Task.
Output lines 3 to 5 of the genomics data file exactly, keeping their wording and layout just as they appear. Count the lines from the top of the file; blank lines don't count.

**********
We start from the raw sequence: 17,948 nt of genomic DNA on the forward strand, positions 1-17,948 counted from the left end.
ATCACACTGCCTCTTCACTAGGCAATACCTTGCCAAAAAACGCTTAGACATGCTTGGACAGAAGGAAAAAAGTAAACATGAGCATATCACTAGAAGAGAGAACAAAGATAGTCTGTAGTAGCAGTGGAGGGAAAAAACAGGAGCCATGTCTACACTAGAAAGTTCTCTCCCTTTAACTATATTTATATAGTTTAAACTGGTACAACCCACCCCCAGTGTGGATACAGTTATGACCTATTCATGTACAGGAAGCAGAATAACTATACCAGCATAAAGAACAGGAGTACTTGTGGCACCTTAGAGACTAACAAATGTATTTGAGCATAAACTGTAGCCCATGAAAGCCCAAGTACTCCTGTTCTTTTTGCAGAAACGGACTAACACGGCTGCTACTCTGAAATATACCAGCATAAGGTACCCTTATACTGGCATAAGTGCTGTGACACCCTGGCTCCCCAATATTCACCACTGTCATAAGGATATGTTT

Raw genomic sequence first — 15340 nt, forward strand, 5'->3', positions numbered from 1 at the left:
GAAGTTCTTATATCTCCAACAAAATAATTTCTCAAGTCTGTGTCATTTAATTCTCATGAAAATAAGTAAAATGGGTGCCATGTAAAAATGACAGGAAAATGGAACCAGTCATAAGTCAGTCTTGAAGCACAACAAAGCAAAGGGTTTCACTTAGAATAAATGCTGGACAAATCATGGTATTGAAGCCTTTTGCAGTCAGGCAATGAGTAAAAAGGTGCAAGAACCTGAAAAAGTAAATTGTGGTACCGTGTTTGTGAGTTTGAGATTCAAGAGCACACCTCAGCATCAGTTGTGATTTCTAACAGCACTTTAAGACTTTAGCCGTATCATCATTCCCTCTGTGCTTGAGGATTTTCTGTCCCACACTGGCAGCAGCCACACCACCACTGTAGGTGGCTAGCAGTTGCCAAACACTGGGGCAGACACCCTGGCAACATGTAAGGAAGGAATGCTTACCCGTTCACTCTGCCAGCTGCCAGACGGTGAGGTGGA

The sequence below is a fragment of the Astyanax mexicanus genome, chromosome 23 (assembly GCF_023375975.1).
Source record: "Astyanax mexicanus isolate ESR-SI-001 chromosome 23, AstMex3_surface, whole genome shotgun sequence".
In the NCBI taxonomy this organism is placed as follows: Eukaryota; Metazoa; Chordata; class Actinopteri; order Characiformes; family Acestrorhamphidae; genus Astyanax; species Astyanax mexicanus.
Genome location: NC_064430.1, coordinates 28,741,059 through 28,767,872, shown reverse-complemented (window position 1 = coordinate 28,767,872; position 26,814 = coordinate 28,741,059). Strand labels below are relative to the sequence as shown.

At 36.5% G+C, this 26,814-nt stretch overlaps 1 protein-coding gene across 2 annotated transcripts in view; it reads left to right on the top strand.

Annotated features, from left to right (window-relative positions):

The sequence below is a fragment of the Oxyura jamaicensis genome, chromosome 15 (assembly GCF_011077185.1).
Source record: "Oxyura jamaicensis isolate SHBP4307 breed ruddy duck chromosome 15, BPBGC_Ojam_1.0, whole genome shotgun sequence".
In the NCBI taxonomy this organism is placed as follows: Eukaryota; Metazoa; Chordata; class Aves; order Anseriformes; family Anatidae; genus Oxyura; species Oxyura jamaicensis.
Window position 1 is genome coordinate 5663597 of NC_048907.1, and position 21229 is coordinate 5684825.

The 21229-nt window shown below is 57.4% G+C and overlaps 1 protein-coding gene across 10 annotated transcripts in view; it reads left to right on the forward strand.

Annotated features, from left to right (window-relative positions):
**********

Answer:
Raw genomic sequence first — 15340 nt, forward strand, 5'->3', positions numbered from 1 at the left:
GAAGTTCTTATATCTCCAACAAAATAATTTCTCAAGTCTGTGTCATTTAATTCTCATGAAAATAAGTAAAATGGGTGCCATGTAAAAATGACAGGAAAATGGAACCAGTCATAAGTCAGTCTTGAAGCACAACAAAGCAAAGGGTTTCACTTAGAATAAATGCTGGACAAATCATGGTATTGAAGCCTTTTGCAGTCAGGCAATGAGTAAAAAGGTGCAAGAACCTGAAAAAGTAAATTGTGGTACCGTGTTTGTGAGTTTGAGATTCAAGAGCACACCTCAGCATCAGTTGTGATTTCTAACAGCACTTTAAGACTTTAGCCGTATCATCATTCCCTCTGTGCTTGAGGATTTTCTGTCCCACACTGGCAGCAGCCACACCACCACTGTAGGTGGCTAGCAGTTGCCAAACACTGGGGCAGACACCCTGGCAACATGTAAGGAAGGAATGCTTACCCGTTCACTCTGCCAGCTGCCAGACGGTGAGGTGGA

The sequence below is a fragment of the Astyanax mexicanus genome, chromosome 23 (assembly GCF_023375975.1).